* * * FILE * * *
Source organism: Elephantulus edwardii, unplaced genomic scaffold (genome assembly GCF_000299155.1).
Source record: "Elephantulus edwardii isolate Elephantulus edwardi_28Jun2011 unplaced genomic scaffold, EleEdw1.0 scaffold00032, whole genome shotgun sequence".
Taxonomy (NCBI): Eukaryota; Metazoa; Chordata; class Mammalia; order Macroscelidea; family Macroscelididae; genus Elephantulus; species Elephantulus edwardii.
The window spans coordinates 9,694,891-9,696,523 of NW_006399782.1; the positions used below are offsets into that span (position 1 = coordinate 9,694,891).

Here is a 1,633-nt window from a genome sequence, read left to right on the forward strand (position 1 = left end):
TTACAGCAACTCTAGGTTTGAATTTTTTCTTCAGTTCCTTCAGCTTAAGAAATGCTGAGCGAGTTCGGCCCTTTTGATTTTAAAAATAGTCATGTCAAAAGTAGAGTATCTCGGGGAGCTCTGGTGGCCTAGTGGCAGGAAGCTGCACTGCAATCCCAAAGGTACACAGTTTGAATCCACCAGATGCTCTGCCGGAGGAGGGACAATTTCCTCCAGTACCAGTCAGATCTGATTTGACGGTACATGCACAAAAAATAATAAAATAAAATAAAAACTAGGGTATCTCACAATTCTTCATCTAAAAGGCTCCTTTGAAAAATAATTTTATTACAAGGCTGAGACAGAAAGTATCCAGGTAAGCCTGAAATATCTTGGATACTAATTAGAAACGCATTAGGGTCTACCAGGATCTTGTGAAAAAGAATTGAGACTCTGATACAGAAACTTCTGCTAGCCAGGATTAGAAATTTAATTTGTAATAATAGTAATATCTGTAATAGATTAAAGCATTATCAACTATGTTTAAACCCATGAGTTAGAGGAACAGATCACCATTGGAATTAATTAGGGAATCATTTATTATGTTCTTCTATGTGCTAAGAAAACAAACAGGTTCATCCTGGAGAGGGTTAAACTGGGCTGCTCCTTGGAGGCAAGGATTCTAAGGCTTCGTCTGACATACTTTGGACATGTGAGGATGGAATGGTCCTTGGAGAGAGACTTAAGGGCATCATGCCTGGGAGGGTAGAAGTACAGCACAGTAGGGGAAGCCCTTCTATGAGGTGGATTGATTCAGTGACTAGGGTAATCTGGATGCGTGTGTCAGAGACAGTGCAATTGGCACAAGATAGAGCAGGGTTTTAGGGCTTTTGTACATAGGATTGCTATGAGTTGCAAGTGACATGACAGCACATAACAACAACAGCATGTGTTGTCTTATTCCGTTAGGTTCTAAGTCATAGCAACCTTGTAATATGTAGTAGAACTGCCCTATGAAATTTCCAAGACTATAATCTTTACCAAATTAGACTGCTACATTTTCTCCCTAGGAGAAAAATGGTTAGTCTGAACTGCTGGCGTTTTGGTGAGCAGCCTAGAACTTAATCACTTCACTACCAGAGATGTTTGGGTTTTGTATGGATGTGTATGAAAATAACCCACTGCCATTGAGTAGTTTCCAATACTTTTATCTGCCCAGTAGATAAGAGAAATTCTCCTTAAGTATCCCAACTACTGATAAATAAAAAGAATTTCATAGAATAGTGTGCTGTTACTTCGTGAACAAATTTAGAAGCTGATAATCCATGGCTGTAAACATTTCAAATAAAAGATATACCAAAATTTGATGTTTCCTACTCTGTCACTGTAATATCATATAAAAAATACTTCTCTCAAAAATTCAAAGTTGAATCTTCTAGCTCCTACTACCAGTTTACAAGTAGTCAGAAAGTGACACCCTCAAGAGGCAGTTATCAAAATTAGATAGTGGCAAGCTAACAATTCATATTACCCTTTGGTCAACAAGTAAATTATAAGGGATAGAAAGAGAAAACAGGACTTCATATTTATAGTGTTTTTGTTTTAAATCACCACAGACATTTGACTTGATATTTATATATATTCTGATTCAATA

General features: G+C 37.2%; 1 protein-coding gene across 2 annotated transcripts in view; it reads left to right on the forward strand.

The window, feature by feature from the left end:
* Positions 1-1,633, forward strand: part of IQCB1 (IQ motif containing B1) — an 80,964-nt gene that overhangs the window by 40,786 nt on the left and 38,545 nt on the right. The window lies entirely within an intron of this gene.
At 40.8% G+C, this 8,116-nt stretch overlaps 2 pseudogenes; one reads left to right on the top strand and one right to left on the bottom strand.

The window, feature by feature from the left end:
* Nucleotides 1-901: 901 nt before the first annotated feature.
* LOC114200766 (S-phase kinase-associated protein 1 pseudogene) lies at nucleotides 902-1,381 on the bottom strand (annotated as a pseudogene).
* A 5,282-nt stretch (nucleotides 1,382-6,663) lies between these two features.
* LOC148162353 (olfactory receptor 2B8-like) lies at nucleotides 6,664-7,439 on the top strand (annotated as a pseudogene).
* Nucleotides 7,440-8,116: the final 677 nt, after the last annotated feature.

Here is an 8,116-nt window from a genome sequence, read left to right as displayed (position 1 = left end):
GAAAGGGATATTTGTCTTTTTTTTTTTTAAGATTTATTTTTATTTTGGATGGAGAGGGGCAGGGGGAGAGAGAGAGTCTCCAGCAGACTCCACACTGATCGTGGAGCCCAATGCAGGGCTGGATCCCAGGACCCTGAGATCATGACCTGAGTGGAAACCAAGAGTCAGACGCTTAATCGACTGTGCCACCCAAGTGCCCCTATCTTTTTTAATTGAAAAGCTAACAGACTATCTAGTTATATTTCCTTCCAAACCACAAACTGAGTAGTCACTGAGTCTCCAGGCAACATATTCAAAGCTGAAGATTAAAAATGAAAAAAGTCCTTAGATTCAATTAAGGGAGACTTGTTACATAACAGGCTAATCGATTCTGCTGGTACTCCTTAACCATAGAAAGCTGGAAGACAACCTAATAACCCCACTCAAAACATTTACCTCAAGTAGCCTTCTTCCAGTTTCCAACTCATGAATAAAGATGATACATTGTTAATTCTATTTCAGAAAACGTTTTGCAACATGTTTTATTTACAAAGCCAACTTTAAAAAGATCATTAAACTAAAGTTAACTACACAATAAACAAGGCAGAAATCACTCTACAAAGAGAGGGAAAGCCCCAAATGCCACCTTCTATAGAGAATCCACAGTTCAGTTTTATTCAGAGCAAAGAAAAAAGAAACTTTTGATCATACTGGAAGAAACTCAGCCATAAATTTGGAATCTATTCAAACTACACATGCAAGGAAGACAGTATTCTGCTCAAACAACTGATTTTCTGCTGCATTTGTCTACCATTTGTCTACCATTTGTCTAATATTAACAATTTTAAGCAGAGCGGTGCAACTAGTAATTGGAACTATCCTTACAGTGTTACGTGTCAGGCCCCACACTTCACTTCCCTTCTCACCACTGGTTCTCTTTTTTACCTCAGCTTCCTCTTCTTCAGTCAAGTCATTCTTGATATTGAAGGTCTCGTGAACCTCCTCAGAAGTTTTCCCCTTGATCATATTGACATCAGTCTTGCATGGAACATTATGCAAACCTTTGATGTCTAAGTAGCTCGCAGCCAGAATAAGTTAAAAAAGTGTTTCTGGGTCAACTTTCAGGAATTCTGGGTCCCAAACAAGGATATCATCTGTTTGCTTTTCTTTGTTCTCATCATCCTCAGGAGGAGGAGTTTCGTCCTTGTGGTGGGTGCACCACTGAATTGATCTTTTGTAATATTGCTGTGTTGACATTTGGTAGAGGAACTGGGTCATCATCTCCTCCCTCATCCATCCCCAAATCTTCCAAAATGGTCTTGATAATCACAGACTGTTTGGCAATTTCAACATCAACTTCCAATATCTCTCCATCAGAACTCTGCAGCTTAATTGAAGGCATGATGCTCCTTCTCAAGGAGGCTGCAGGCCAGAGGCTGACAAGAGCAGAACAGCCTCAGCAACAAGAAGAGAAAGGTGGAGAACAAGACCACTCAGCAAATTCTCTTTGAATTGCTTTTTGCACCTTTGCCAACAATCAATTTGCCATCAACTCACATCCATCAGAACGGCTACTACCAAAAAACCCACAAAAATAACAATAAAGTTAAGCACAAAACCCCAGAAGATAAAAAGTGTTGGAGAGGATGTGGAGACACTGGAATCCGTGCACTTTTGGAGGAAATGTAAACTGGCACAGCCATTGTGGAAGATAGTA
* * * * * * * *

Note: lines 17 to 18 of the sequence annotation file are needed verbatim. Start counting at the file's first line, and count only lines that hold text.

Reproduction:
Here is an 8,116-nt window from a genome sequence, read left to right as displayed (position 1 = left end):
GAAAGGGATATTTGTCTTTTTTTTTTTTAAGATTTATTTTTATTTTGGATGGAGAGGGGCAGGGGGAGAGAGAGAGTCTCCAGCAGACTCCACACTGATCGTGGAGCCCAATGCAGGGCTGGATCCCAGGACCCTGAGATCATGACCTGAGTGGAAACCAAGAGTCAGACGCTTAATCGACTGTGCCACCCAAGTGCCCCTATCTTTTTTAATTGAAAAGCTAACAGACTATCTAGTTATATTTCCTTCCAAACCACAAACTGAGTAGTCACTGAGTCTCCAGGCAACATATTCAAAGCTGAAGATTAAAAATGAAAAAAGTCCTTAGATTCAATTAAGGGAGACTTGTTACATAACAGGCTAATCGATTCTGCTGGTACTCCTTAACCATAGAAAGCTGGAAGACAACCTAATAACCCCACTCAAAACATTTACCTCAAGTAGCCTTCTTCCAGTTTCCAACTCATGAATAAAGATGATACATTGTTAATTCTATTTCAGAAAACGTTTTGCAACATGTTTTATTTACAAAGCCAACTTTAAAAAGATCATTAAACTAAAGTTAACTACACAATAAACAAGGCAGAAATCACTCTACAAAGAGAGGGAAAGCCCCAAATGCCACCTTCTATAGAGAATCCACAGTTCAGTTTTATTCAGAGCAAAGAAAAAAGAAACTTTTGATCATACTGGAAGAAACTCAGCCATAAATTTGGAATCTATTCAAACTACACATGCAAGGAAGACAGTATTCTGCTCAAACAACTGATTTTCTGCTGCATTTGTCTACCATTTGTCTACCATTTGTCTAATATTAACAATTTTAAGCAGAGCGGTGCAACTAGTAATTGGAACTATCCTTACAGTGTTACGTGTCAGGCCCCACACTTCACTTCCCTTCTCACCACTGGTTCTCTTTTTTACCTCAGCTTCCTCTTCTTCAGTCAAGTCATTCTTGATATTGAAGGTCTCGTGAACCTCCTCAGAAGTTTTCCCCTTGATCATATTGACATCAGTCTTGCATGGAACATTATGCAAACCTTTGATGTCTAAGTAGCTCGCAGCCAGAATAAGTTAAAAAAGTGTTTCTGGGTCAACTTTCAGGAATTCTGGGTCCCAAACAAGGATATCATCTGTTTGCTTTTCTTTGTTCTCATCATCCTCAGGAGGAGGAGTTTCGTCCTTGTGGTGGGTGCACCACTGAATTGATCTTTTGTAATATTGCTGTGTTGACATTTGGTAGAGGAACTGGGTCATCATCTCCTCCCTCATCCATCCCCAAATCTTCCAAAATGGTCTTGATAATCACAGACTGTTTGGCAATTTCAACATCAACTTCCAATATCTCTCCATCAGAACTCTGCAGCTTAATTGAAGGCATGATGCTCCTTCTCAAGGAGGCTGCAGGCCAGAGGCTGACAAGAGCAGAACAGCCTCAGCAACAAGAAGAGAAAGGTGGAGAACAAGACCACTCAGCAAATTCTCTTTGAATTGCTTTTTGCACCTTTGCCAACAATCAATTTGCCATCAACTCACATCCATCAGAACGGCTACTACCAAAAAACCCACAAAAATAACAATAAAGTTAAGCACAAAACCCCAGAAGATAAAAAGTGTTGGAGAGGATGTGGAGACACTGGAATCCGTGCACTTTTGGAGGAAATGTAAACTGGCACAGCCATTGTGGAAGATAGTA